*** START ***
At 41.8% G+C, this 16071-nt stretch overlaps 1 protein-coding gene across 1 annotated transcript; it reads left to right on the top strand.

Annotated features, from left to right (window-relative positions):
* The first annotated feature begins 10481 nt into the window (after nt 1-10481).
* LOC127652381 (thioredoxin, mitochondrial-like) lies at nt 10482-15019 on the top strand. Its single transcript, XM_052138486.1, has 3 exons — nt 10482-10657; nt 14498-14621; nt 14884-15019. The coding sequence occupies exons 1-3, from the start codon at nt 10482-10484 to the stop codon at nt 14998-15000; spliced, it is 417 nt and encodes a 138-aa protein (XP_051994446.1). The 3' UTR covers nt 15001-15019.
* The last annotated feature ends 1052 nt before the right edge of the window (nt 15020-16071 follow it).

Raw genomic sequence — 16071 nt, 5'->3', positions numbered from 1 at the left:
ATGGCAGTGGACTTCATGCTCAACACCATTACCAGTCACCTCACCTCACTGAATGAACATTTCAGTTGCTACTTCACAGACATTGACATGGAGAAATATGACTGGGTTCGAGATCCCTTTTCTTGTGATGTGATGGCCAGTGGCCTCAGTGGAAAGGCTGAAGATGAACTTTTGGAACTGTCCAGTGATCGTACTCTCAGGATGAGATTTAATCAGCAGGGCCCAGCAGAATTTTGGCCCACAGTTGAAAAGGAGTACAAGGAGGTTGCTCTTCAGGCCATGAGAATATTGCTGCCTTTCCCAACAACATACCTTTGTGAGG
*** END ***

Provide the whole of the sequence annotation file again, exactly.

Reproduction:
At 41.8% G+C, this 16071-nt stretch overlaps 1 protein-coding gene across 1 annotated transcript; it reads left to right on the top strand.

Annotated features, from left to right (window-relative positions):
* The first annotated feature begins 10481 nt into the window (after nt 1-10481).
* LOC127652381 (thioredoxin, mitochondrial-like) lies at nt 10482-15019 on the top strand. Its single transcript, XM_052138486.1, has 3 exons — nt 10482-10657; nt 14498-14621; nt 14884-15019. The coding sequence occupies exons 1-3, from the start codon at nt 10482-10484 to the stop codon at nt 14998-15000; spliced, it is 417 nt and encodes a 138-aa protein (XP_051994446.1). The 3' UTR covers nt 15001-15019.
* The last annotated feature ends 1052 nt before the right edge of the window (nt 15020-16071 follow it).

Raw genomic sequence — 16071 nt, 5'->3', positions numbered from 1 at the left:
ATGGCAGTGGACTTCATGCTCAACACCATTACCAGTCACCTCACCTCACTGAATGAACATTTCAGTTGCTACTTCACAGACATTGACATGGAGAAATATGACTGGGTTCGAGATCCCTTTTCTTGTGATGTGATGGCCAGTGGCCTCAGTGGAAAGGCTGAAGATGAACTTTTGGAACTGTCCAGTGATCGTACTCTCAGGATGAGATTTAATCAGCAGGGCCCAGCAGAATTTTGGCCCACAGTTGAAAAGGAGTACAAGGAGGTTGCTCTTCAGGCCATGAGAATATTGCTGCCTTTCCCAACAACATACCTTTGTGAGG